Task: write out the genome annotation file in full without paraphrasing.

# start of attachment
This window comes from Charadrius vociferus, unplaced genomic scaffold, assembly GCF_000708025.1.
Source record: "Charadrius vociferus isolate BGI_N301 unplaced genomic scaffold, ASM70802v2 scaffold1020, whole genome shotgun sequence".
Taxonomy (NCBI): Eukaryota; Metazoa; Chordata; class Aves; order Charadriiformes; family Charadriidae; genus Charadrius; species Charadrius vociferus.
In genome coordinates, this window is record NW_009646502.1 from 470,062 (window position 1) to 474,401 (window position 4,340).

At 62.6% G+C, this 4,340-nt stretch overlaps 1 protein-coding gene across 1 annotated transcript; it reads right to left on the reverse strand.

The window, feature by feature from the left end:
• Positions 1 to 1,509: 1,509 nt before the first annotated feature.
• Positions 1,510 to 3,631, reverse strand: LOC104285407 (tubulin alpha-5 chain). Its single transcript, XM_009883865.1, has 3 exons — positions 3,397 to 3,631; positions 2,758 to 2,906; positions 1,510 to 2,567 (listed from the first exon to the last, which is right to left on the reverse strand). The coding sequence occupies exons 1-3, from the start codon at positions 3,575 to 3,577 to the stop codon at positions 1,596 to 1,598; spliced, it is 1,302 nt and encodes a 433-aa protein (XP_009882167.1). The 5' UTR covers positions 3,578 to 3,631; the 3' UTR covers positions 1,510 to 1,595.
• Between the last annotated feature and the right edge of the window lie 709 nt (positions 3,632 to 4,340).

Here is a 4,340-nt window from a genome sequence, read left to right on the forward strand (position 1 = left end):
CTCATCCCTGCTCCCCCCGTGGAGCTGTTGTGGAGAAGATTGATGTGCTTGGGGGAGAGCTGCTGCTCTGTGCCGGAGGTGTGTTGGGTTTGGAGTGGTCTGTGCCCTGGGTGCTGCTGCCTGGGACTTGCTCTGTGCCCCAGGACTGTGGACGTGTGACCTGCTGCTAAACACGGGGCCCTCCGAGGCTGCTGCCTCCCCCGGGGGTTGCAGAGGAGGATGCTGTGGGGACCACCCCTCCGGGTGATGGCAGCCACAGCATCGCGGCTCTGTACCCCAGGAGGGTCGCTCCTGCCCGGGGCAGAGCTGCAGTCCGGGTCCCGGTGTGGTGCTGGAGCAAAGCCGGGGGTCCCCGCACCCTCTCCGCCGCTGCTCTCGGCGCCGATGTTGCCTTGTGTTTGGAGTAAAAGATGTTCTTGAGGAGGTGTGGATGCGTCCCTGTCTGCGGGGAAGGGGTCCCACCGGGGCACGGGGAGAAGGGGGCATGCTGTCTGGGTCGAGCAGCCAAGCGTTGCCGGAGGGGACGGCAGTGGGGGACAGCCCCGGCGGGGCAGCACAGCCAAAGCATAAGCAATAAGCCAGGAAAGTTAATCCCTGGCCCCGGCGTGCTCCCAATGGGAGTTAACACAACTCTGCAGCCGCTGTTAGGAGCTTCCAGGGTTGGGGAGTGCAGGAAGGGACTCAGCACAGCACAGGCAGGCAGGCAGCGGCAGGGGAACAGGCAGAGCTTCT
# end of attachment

This window comes from Charadrius vociferus, unplaced genomic scaffold, assembly GCF_000708025.1.
Source record: "Charadrius vociferus isolate BGI_N301 unplaced genomic scaffold, ASM70802v2 scaffold1020, whole genome shotgun sequence".
Taxonomy (NCBI): Eukaryota; Metazoa; Chordata; class Aves; order Charadriiformes; family Charadriidae; genus Charadrius; species Charadrius vociferus.
In genome coordinates, this window is record NW_009646502.1 from 470,062 (window position 1) to 474,401 (window position 4,340).

At 62.6% G+C, this 4,340-nt stretch overlaps 1 protein-coding gene across 1 annotated transcript; it reads right to left on the reverse strand.

The window, feature by feature from the left end:
• Positions 1 to 1,509: 1,509 nt before the first annotated feature.
• Positions 1,510 to 3,631, reverse strand: LOC104285407 (tubulin alpha-5 chain). Its single transcript, XM_009883865.1, has 3 exons — positions 3,397 to 3,631; positions 2,758 to 2,906; positions 1,510 to 2,567 (listed from the first exon to the last, which is right to left on the reverse strand). The coding sequence occupies exons 1-3, from the start codon at positions 3,575 to 3,577 to the stop codon at positions 1,596 to 1,598; spliced, it is 1,302 nt and encodes a 433-aa protein (XP_009882167.1). The 5' UTR covers positions 3,578 to 3,631; the 3' UTR covers positions 1,510 to 1,595.
• Between the last annotated feature and the right edge of the window lie 709 nt (positions 3,632 to 4,340).

Here is a 4,340-nt window from a genome sequence, read left to right on the forward strand (position 1 = left end):
CTCATCCCTGCTCCCCCCGTGGAGCTGTTGTGGAGAAGATTGATGTGCTTGGGGGAGAGCTGCTGCTCTGTGCCGGAGGTGTGTTGGGTTTGGAGTGGTCTGTGCCCTGGGTGCTGCTGCCTGGGACTTGCTCTGTGCCCCAGGACTGTGGACGTGTGACCTGCTGCTAAACACGGGGCCCTCCGAGGCTGCTGCCTCCCCCGGGGGTTGCAGAGGAGGATGCTGTGGGGACCACCCCTCCGGGTGATGGCAGCCACAGCATCGCGGCTCTGTACCCCAGGAGGGTCGCTCCTGCCCGGGGCAGAGCTGCAGTCCGGGTCCCGGTGTGGTGCTGGAGCAAAGCCGGGGGTCCCCGCACCCTCTCCGCCGCTGCTCTCGGCGCCGATGTTGCCTTGTGTTTGGAGTAAAAGATGTTCTTGAGGAGGTGTGGATGCGTCCCTGTCTGCGGGGAAGGGGTCCCACCGGGGCACGGGGAGAAGGGGGCATGCTGTCTGGGTCGAGCAGCCAAGCGTTGCCGGAGGGGACGGCAGTGGGGGACAGCCCCGGCGGGGCAGCACAGCCAAAGCATAAGCAATAAGCCAGGAAAGTTAATCCCTGGCCCCGGCGTGCTCCCAATGGGAGTTAACACAACTCTGCAGCCGCTGTTAGGAGCTTCCAGGGTTGGGGAGTGCAGGAAGGGACTCAGCACAGCACAGGCAGGCAGGCAGCGGCAGGGGAACAGGCAGAGCTTCT